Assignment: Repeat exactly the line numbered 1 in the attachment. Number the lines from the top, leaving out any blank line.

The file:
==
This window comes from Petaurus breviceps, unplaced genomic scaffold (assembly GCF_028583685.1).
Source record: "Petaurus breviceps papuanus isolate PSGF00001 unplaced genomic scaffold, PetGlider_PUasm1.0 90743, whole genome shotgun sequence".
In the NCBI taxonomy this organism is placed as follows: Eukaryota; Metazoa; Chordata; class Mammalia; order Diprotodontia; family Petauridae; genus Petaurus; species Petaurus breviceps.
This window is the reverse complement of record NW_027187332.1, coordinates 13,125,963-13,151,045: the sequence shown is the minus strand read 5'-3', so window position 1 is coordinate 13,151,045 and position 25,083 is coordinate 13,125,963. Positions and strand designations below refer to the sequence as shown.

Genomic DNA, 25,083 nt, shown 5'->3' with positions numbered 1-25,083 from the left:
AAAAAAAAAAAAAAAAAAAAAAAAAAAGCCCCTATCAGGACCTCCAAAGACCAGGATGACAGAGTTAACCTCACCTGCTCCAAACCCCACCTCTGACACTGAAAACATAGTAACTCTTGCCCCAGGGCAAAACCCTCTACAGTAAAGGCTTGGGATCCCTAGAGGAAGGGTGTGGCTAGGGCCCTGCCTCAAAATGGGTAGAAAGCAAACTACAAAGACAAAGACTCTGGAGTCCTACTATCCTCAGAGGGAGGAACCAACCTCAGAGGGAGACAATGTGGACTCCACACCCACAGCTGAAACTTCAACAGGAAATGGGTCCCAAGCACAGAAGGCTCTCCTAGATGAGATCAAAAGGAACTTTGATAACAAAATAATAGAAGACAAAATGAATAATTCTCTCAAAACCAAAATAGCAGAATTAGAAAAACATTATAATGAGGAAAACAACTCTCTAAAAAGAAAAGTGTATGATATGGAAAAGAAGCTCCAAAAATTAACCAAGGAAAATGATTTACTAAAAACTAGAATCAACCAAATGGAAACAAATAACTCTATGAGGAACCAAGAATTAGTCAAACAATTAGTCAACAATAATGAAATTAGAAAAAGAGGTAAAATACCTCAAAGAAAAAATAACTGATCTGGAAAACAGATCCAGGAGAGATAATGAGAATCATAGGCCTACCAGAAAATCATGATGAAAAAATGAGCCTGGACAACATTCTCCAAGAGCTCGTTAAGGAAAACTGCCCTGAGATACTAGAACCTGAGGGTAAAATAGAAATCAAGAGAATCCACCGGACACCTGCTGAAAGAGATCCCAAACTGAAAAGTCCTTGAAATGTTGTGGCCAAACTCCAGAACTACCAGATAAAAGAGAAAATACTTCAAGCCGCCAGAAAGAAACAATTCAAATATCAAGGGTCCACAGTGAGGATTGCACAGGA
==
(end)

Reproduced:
This window comes from Petaurus breviceps, unplaced genomic scaffold (assembly GCF_028583685.1).